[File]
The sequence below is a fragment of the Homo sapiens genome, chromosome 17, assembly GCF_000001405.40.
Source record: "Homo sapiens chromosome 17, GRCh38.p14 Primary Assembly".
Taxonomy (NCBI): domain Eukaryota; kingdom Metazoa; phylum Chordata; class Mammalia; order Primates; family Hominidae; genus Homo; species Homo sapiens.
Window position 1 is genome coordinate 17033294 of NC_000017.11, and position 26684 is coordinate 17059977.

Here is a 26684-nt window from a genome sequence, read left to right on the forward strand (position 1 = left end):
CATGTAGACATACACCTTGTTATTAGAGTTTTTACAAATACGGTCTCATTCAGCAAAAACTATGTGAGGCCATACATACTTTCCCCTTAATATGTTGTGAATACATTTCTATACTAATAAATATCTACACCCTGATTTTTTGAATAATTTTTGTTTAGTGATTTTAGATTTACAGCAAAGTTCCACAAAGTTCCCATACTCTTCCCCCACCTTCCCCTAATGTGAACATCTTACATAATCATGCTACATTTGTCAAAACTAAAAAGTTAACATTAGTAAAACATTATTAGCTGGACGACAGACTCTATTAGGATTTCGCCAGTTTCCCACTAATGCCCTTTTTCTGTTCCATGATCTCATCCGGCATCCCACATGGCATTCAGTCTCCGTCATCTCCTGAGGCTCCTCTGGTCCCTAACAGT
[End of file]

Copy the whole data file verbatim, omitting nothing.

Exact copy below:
The sequence below is a fragment of the Homo sapiens genome, chromosome 17, assembly GCF_000001405.40.
Source record: "Homo sapiens chromosome 17, GRCh38.p14 Primary Assembly".
Taxonomy (NCBI): domain Eukaryota; kingdom Metazoa; phylum Chordata; class Mammalia; order Primates; family Hominidae; genus Homo; species Homo sapiens.
Window position 1 is genome coordinate 17033294 of NC_000017.11, and position 26684 is coordinate 17059977.

Here is a 26684-nt window from a genome sequence, read left to right on the forward strand (position 1 = left end):
CATGTAGACATACACCTTGTTATTAGAGTTTTTACAAATACGGTCTCATTCAGCAAAAACTATGTGAGGCCATACATACTTTCCCCTTAATATGTTGTGAATACATTTCTATACTAATAAATATCTACACCCTGATTTTTTGAATAATTTTTGTTTAGTGATTTTAGATTTACAGCAAAGTTCCACAAAGTTCCCATACTCTTCCCCCACCTTCCCCTAATGTGAACATCTTACATAATCATGCTACATTTGTCAAAACTAAAAAGTTAACATTAGTAAAACATTATTAGCTGGACGACAGACTCTATTAGGATTTCGCCAGTTTCCCACTAATGCCCTTTTTCTGTTCCATGATCTCATCCGGCATCCCACATGGCATTCAGTCTCCGTCATCTCCTGAGGCTCCTCTGGTCCCTAACAGT